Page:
Captain Marvel #6

Opening with one hell of action scene from artists Annapaola Martello and Tamra Bonvillain where Bucky and Black Widow take out a group of undead ghouls with some acrobatics and a grenade, Captain Marvel #6 ends up being Freaky Friday with Captain Marvel and Dr. Strange, which is the result of them failing to defeat Enchantress. Writer Kelly Thompson has tons of fun with this premise that works because both Strange and Carol are Type A personalities even if his superpowers are more mental and hers are more physical. Black Widow’s dry sense of humor is on full display for most of the issue as she cuts these two big personalities down to size at least until surrounded by aforementioned ghouls.

The big problem with Captain Marvel #6 is that much of the action is said to take place in Rio de Janeiro and Sao Paulo, Brazil, which have metropolitan areas of over 12 million each, but 90% of the comic happens in a fucking jungle. Thompson’s writing is clever, and she nails the dysfunctional personalities of Dr. Strange and Captain Marvel. But, at the bare minimum, she could have read Wikipedia and realized that Brazil is 87.5% urbanized. Despite this huge research faux pas, Captain Marvel is an enjoyable read that doesn’t take itself too seriously, has hilarious faces and well-done action choreography from Martello and Bonvillain, and has an Overall Verdict of Read.

Deadpool #13

I always love when Deadpool has an event tie-in because he always ends up mocking the premise of the event and having a fun, goofy adventure. (Also, because the first Deadpool comic I ever read was a “Secret Invasion” tie-in). Writer Skottie Young and artist Nic Klein take him on a wild ride to Australia where he’s commissioned to liberate the continent/country from Ulik and the trolls with the help of their nation’s finest heroes, Captain Outback, Nuclear Nancy, and copyright friendly Tasmanian Devil. Yep, Young peppers his script with plenty of pop culture references and jokes like having Captain Marvel use Crocodile Hunter dialogue in dream sequence, and “Skottrick” even roasts his own writing when he borrows a one-liner from Terminator and blames it on his kids being home from school.

What makes Deadpool #13 so funny and work has a comic is the blend of silly, irreverent dialogue and detailed art that is played for drama like Klein’s double page tableau recapping what’s been going in the “War of the Realms”. But Klein can do humor too like Negasonic Teenage Warhead’s deadpan expression as Deadpool reacts and laughs at various romantic comedies, or the ending when Deadpool is making jokes about the shittiness of the Hobbit movies while being surrounded by trolls and not having the best allies to help him out. Skottie Young and Nic Klein have a good handle on irreverent Deadpool comedy stylings and have some clever ideas like the trolls enjoying the sparsely populated Australian Outback so Deadpool #13 gets an Overall Verdict of Buy.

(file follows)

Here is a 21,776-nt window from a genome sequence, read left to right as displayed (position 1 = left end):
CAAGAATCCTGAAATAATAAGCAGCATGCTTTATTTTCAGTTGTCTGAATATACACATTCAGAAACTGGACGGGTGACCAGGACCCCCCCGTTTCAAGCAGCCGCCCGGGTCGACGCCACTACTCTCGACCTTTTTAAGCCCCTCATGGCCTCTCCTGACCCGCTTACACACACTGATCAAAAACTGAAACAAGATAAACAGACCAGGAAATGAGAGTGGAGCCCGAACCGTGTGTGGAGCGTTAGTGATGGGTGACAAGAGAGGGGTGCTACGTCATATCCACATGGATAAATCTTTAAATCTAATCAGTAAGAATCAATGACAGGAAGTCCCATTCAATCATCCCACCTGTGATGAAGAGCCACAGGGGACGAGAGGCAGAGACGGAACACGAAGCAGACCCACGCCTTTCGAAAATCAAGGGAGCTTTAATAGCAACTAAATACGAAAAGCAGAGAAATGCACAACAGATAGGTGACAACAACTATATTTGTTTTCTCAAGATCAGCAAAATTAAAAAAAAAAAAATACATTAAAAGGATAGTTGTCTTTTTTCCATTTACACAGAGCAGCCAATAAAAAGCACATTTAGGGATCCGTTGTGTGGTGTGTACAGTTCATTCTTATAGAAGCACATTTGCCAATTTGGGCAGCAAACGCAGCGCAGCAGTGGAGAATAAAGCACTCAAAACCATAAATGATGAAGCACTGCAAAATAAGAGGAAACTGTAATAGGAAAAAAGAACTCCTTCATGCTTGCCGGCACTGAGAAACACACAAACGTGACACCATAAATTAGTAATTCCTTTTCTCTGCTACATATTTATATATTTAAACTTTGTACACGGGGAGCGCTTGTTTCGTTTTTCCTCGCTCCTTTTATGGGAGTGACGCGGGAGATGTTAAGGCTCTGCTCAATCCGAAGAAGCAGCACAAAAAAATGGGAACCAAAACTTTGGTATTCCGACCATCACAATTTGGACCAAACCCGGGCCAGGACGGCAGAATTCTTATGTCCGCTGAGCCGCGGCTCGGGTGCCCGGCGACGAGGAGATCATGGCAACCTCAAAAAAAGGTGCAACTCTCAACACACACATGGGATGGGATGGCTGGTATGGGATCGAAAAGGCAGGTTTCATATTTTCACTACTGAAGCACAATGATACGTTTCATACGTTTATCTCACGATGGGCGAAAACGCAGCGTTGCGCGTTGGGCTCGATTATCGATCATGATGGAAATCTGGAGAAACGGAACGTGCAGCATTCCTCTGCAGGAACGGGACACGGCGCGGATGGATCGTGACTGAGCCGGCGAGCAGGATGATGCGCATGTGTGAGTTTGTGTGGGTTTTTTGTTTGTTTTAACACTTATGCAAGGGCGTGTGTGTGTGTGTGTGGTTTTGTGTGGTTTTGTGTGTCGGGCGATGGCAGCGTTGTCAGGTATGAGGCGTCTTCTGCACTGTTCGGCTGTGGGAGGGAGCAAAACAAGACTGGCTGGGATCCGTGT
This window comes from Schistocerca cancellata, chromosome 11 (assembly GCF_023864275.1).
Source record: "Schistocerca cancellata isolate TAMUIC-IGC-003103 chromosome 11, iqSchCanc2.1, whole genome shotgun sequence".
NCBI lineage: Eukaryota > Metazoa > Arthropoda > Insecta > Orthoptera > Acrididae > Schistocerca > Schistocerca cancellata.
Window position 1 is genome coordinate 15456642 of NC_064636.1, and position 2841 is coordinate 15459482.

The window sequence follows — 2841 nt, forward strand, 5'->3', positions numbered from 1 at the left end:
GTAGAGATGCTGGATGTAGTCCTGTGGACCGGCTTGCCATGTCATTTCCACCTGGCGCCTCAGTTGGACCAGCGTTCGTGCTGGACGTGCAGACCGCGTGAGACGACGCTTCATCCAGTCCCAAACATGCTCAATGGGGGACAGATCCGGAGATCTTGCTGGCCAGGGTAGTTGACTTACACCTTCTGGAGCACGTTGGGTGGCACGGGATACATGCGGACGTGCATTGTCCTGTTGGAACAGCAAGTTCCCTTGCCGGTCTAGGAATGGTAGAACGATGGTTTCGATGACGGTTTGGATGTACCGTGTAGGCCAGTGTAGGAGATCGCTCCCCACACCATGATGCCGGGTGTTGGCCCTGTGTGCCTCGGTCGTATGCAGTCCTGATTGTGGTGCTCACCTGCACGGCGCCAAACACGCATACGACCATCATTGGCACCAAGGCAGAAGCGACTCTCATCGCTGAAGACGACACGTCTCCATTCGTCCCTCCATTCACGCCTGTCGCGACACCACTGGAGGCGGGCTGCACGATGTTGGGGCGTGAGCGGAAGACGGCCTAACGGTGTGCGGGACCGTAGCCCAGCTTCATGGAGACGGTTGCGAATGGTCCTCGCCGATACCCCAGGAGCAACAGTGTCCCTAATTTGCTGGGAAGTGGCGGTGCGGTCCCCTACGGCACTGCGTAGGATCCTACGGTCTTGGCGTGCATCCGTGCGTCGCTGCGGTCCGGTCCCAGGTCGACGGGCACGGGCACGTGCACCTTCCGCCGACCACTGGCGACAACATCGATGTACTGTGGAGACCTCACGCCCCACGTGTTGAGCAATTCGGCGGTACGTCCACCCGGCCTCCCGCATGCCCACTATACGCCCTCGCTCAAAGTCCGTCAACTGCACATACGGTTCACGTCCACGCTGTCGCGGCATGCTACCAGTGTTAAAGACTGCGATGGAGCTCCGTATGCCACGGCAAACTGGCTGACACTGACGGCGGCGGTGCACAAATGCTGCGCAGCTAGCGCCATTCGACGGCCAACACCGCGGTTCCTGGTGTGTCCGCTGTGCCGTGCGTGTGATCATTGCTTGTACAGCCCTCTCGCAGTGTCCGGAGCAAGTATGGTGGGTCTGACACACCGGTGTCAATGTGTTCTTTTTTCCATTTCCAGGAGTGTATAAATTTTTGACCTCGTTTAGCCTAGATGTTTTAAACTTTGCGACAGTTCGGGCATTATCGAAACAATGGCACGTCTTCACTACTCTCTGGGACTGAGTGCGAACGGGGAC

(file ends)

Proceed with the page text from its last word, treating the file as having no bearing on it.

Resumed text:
Tony Stark, Iron Man #12

I love the idea of Tony Stark fighting a greedy, Smaug-like dragon (Or wyrm. I don’t wanna piss off the fantasy geeks.) and having that fight be written by Gail Simone, who excels at writing smarmy assholes that want to be heroes in spite of it all. (See Catman.) However, Tony Stark Iron Man #12 has to deal with the effects of Dan Slott’s previous arc, introduce the dragon, and have another plot about not having artificial intelligence completely work on technology that affects human behavior. Apparently, in the last arc, Tony Stark relapsed into alcoholism in a virtual reality environment, which honestly just sounds like a weak tea substitute for “Demon in a Bottle”, or a real problem that people experience.

So, Simone and artist Paolo Villanelli are stuck trying to continue that storyline and do a kind of prequel to “War of the Realms”. The idea of Malekith sending a dragon assassin with magical abilities to take out a man of science with quite a large “hoard” is clever and gives an opportunity for Simone to write some Stark snark as he compares the wyrm to Toothless and Falkor. But it’s weighed down by too many subplots. Honestly, this comic would have worked better as a miniseries with Dan Slott continuing his alcoholism/AI/wannabe Black Mirror thing in the main Tony Stark, Iron Man series. It’s safe to say it gets an Overall Verdict of Pass.


With the exception of a bungled Iron Man tie-in, I personally enjoyed this week’s “War of the Realms”, including the core book, which lived up to the pre-release hype of combining the strong arcs and ideas from Jason Aaron’s Thor run with epic Marvel Universe-spanning battles. I’m also going to miss The McElroys when they leave comics and return to their lucrative day job of podcasting and think they would make amazing writers on a humor, character-driven Justice League or Avengers title. Finally, it definitely seems that Skottie Young or someone in the Deadpool office has played Risk because Australia is truly the key to victory…


Panel of the Week

Poor Skottie Young’s kids (Deadpool #13; Art by Nic Klein)